Graphite artist Frank Magnotta creates absurdist Americana-inspired images that are heavily saturated with symbolic elements and a farcical outlook on the modern world. Magnotta’s work is strongly influenced by pop culture and the attributes of branding; he has referenced magazines such as Time and Self in his work, and phrases such as Take Off Your Mask and Century 21 come from brand identities that he was intrigued by. Magnotta recognizes the significance of pop culture on his drawings:
“I think you can tell by my drawings that it is a big influence. I’d have to say it is an inevitable influence on our daily lives whether we like it or not. I think pop culture is a double edged sword, it gives and it takes too. I’m not interested in pure pop, but dirty pop, pop that has been consumed and processed by the individual. I think that is more intriguing.”
Some of his drawings involve structures made of their elements: the rough shape of the United States comprised of detailed words and media logos. Yet he has a lot of crude portraits that, from afar, are recognizable, and up close gain another layer of meaning:
“I had been working on the mega-structures for a bit and wanted to invert the process. What if the logos and graphics made individuals that would inhabit the structures? For each portrait in the series I collected logos from a different societal institutions. So, the “Bank Dick” is constructed from financial logos, and “The Diagnosis” is comprised of morphed medical logos. “The Bank Dick” is also the great title of a W.C. Fields movie. On a personal note, for some reason I think that drawing is the closest thing to a self portrait I’ve done. Maybe it is the bugged out look in his eyes. I’m keeping that one for my personal collection.”
Magnotta was previously featured in Beautiful/Decay’s Book 1: Supernaturalism.
Filmmaker Dave Altizer’s short mini-documentary Porcelainia features Bobby Jaber, an educator, scientist, and artist. After Jaber retired from teaching chemistry, he was able to focus his energies on porcelain work, specifically geometric designs based on molecular shapes. Jaber’s approach to his work is inspired by his scientist/artist predecessors, most notably Buckminster Fuller, inventor of the geodesic dome. Though he’s had a little financial success with some of his work, Jaber is clearly motivated by love and dedication to his craft. Be sure to stick around after the credits to catch Jaber’s priceless reaction to current technology.
Since 2003 Judith Ann Braun has been experimenting with a new artistic medium and a set of rules: Symmetry, abstraction, and a carbon medium (usually charcoal or graphite). Braun’s work, Fingerings, entails the use of her fingers in lieu of more traditional tools in order to create intricate and bilaterally symmetrical designs, sometimes covering an entire wall. The details of her sweeping landscapes are also all perfectly symmetrical. For some of these works, Braun will use both hands simultaneously to help create the symmetrical effect she wishes to execute. Braun lives in New York City and was a contestant on Bravo TV’s “Work of Art” in 2010.
There’s a lot to look at in Stephanie Kunze‘s illustrations. Minnesota-based Kunze draws with pencil and colors with Photoshop for an overall style that is contoured and slightly textured. The compositions are feminine and detailed and should feel busy, but the dream-like subjects still seem rested and calm. Worth a look is Kunze’s personal blog for a clearer picture into her thought and execution processes.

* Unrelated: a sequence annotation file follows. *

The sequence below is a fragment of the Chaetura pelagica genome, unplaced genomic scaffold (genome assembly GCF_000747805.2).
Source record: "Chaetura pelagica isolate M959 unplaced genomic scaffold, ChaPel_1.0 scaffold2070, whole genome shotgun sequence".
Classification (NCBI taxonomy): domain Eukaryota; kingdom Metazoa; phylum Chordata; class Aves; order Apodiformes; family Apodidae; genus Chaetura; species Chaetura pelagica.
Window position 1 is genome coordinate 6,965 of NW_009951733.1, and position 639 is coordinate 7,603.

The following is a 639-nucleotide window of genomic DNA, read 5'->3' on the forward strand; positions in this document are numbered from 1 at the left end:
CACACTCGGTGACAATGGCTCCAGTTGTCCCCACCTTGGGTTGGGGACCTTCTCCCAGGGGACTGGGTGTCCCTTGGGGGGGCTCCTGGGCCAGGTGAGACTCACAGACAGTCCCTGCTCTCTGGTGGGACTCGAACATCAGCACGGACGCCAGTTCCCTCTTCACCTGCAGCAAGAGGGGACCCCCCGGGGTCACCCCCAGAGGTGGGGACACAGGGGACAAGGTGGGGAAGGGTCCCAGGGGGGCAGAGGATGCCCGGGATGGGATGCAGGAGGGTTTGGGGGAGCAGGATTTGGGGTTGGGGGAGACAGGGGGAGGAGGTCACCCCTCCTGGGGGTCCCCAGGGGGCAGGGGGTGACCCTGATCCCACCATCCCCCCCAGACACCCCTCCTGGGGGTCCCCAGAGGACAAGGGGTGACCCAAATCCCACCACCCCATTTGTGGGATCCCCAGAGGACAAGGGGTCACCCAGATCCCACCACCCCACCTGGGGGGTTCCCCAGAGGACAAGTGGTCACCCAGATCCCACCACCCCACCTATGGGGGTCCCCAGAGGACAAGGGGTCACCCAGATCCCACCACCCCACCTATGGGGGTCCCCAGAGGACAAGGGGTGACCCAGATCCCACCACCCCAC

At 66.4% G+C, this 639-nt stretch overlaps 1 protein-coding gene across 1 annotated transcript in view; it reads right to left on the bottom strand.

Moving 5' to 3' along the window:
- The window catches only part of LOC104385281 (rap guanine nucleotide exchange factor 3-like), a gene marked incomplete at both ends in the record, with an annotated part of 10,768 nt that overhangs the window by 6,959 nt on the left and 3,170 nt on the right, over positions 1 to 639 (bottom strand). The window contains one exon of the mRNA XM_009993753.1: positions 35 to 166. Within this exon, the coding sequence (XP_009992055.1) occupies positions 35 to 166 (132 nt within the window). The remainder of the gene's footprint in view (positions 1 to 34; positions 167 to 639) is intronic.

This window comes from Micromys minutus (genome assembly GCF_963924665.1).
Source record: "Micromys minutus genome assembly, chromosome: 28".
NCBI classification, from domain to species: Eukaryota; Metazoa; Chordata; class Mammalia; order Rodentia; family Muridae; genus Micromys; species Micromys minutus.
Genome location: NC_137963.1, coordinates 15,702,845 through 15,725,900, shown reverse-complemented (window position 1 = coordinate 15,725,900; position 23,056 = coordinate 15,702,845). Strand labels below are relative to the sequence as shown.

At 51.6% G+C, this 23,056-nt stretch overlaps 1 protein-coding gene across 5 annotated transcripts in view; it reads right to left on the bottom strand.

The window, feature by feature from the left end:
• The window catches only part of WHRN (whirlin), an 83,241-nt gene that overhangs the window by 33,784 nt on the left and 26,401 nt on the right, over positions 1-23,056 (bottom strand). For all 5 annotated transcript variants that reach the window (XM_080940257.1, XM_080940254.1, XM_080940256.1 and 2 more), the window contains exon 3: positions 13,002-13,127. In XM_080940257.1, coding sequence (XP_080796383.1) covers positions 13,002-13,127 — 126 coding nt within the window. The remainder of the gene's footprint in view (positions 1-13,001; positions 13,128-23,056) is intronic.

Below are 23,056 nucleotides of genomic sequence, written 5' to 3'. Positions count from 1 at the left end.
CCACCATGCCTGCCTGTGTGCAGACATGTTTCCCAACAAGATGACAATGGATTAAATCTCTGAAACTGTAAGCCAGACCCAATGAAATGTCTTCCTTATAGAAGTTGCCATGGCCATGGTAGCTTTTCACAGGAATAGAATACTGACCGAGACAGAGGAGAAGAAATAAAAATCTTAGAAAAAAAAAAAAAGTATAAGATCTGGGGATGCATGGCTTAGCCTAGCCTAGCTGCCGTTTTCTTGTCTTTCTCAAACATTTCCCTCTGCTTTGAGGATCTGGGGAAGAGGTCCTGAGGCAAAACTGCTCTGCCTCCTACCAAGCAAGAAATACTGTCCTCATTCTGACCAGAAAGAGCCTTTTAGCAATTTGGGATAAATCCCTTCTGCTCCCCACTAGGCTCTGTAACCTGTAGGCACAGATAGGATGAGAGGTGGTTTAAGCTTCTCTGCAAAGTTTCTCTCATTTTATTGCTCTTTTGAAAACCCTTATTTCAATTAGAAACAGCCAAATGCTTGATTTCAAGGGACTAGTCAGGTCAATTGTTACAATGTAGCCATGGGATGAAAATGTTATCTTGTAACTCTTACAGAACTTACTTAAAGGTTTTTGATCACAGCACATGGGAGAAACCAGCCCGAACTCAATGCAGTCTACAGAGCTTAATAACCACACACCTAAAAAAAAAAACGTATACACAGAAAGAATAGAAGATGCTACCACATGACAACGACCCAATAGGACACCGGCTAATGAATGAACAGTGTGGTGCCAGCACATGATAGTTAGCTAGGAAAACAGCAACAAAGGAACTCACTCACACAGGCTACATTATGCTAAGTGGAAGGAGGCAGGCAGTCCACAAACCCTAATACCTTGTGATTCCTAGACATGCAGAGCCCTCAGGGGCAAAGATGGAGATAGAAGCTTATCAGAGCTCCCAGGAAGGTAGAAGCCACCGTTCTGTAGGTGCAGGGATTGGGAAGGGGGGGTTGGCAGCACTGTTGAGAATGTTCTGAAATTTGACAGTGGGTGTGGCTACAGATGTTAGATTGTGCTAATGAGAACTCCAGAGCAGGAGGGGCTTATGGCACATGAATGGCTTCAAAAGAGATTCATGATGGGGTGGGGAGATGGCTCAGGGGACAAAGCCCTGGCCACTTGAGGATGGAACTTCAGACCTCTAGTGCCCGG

It’s difficult to tell if it is performance art, a design project, or just a weird way to date. However you classify it, graphic designers Jessica Walsh and Timothy Goodman have flung themselves into the project straightforwardly titled 40 Days of Dating. Exasperated with the New York City dating scene, the designers turned to each other. Each deals with the opposite problem – Jessica jumps in too quickly, Timothy’s reluctant to take the plunge. The two good friends decided to date each other for forty days – the amount of time often thought required to quit a bad habit. However, the dating project entails a bit more. First, there are six rules:
We will see each other every day for forty days.
We will go on at least three dates a week.
We will see a couples therapist once a week.
We will go on one weekend trip together.
We will fill out the daily questionnaire and document everything.
We will not see, date, hookup, or have sex with anyone else.
The daily dating adventures of the couple were then uploaded to their in fashionable design style. Would love and dating be redeemed or their relationship irreparably ruined? 40 Days of Dating was set to find out.
Beautiful/Decay has teamed up with MSTRKRFT & SPRFKR to present a creative giveaway. All you have to do is send us your COOLEST drawing of two dudes sporting mustaches and shades! You can draw MSTRKRFT if you want- or any other two guys sporting this incognito look. Three lucky winners will receive a MSTRKRFT prize package of a SPRFKR poster & MSTRKRFT’s latest cd, “Fist of God.” Winning submissions will also be featured on the Beautiful/Decay blog! So get creative- submissions can be digital, painted, crocheted, Bento boxes, whatever!
A message from The Savants Collective: There are images found in the human unconscious that mean similar things to all of us. By understanding these images, it is possible to analyze our dreams and to learn from them. Our life experiences influence our interpretation of these images and as a result each person’s dream is unique to them and can only be truly understood by them.